Saturday, October 13, 2012

Gay Iowa History: Indulgent sisters

Gay and lesbian voices from Iowa, or related to our state, almost always (until recently) been edited out or obscured. This is an attempt during National LGBT History Month to identify some of those men and women with Iowa links who have spoken through literature, media, the arts and other ways --- and made a difference.

Sisters of Perpetual Indulgence, San Francisco, in earlier days.

THE SISTERS OF PERPETUAL INDULGENCE: Charity, protest and street theater organization. Not everyone is amused by the Sisters of Perpetual Indulgence, but by gum the group --- now with affiliates worldwide --- originated in Iowa (Iowa City, as you might expect).

The sisters premiered as such in 1979 in San Francisco's Castro district, but originated during 1974-76 at the University of Iowa when Ken Bunch, with Fred Brungard an organizer of the first Midwest Pride Festivals, also organized a traveling drag troupe called the Sugar Plum Fairies. The nun habits came from a convent in Cedar Rapids where Mother Superior was told a production of "The Sound of Music" was planned.

Bunch and Brungard also became the first Iowans to apply for a same-sex marriage license --- on June 9, 1976. The application, of course, was rejected.

In 1977, Bunch moved to San Francisco --- taking the costumes with him. Brungard joined him there a year later. Bunch, Brungard and Bruce Golden loosed the sisters on San Francisco on Holy Saturday, 1979. The emergence of the sisters coincided with the beginnings of the AIDS pandemic, and the sisters became leaders in AIDS education and fund-raising for AIDS-related causes. That continues to be part of their mission, as is raising money for a variety of other causes. Sisters also stage events to call attention to intolerance and satarize issues of gender and morality. The costumes --- and the makeup --- have changed considerably over the years. Deceased sisters are referred to as Nuns of the Above.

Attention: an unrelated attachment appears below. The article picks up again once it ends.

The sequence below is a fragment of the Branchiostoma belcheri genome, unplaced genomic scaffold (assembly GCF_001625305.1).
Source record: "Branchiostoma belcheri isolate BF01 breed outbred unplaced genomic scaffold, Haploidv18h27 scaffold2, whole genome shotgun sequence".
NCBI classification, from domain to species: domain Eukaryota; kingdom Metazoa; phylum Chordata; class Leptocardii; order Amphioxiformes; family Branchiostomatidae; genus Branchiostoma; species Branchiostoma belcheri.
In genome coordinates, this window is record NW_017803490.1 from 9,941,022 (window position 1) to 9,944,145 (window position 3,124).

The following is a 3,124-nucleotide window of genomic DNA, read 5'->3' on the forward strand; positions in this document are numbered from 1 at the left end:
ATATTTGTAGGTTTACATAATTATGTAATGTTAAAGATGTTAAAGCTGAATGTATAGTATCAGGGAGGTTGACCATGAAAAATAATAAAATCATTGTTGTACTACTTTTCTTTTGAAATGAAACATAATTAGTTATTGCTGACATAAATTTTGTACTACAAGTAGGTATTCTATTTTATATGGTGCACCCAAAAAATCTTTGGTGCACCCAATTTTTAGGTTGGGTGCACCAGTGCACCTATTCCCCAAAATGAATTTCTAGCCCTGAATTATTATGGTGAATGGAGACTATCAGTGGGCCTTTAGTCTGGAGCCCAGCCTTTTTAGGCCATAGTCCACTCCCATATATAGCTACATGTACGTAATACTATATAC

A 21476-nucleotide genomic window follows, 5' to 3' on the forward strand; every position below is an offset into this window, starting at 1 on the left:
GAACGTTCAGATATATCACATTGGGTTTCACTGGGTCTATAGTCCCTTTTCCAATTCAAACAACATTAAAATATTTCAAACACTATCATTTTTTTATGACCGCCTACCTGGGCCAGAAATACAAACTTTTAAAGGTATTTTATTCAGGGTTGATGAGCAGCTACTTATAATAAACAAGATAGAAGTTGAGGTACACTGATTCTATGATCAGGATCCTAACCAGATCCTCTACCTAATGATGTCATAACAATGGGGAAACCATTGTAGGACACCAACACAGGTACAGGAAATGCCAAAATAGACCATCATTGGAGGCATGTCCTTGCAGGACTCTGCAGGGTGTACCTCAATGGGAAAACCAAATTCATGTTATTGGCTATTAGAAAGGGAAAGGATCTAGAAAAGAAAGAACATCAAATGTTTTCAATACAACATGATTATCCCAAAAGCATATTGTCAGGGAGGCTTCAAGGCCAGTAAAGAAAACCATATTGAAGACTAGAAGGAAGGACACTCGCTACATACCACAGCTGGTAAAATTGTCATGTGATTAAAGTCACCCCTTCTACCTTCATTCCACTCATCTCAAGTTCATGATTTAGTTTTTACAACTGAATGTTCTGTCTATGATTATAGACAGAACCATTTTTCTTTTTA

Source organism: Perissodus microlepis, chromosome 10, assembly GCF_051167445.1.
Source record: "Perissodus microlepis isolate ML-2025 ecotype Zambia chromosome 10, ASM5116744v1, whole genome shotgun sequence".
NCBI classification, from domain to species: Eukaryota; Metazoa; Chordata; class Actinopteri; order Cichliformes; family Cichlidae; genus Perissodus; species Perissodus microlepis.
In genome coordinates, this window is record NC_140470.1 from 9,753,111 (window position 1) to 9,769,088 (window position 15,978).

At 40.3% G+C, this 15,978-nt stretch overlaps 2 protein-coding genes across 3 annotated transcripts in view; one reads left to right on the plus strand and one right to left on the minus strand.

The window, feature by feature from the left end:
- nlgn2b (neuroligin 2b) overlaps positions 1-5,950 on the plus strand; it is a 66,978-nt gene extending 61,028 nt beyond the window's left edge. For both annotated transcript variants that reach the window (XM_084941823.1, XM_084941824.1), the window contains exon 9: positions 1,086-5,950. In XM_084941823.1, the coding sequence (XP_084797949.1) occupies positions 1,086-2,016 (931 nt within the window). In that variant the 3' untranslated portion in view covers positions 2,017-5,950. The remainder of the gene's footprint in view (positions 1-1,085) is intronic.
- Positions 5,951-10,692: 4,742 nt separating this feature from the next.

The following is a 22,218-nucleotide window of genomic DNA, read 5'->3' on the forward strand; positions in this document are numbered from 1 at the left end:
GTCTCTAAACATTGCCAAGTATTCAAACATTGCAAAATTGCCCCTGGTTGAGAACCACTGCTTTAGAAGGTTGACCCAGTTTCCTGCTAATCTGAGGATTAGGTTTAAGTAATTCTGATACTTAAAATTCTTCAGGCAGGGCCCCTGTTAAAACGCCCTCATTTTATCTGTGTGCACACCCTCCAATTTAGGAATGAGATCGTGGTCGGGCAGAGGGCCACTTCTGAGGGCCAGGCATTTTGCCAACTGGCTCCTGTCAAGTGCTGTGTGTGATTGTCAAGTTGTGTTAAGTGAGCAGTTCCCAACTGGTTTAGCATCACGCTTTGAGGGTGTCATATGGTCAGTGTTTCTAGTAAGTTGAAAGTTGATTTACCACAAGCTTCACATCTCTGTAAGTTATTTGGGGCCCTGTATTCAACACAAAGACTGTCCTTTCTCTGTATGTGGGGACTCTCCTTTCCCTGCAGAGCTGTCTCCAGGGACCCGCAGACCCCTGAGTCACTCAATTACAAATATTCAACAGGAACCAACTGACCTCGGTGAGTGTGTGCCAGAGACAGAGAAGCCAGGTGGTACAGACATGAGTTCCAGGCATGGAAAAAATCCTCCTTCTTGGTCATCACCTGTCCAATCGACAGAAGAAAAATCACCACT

Response to the sisters varies, both within and outside the LGBT community. Their parodies of Roman Catholicism receive the harshest criticism, but such stunts as "hunky Jesus contests" tend to draw ecumenical fire.

1 comment:

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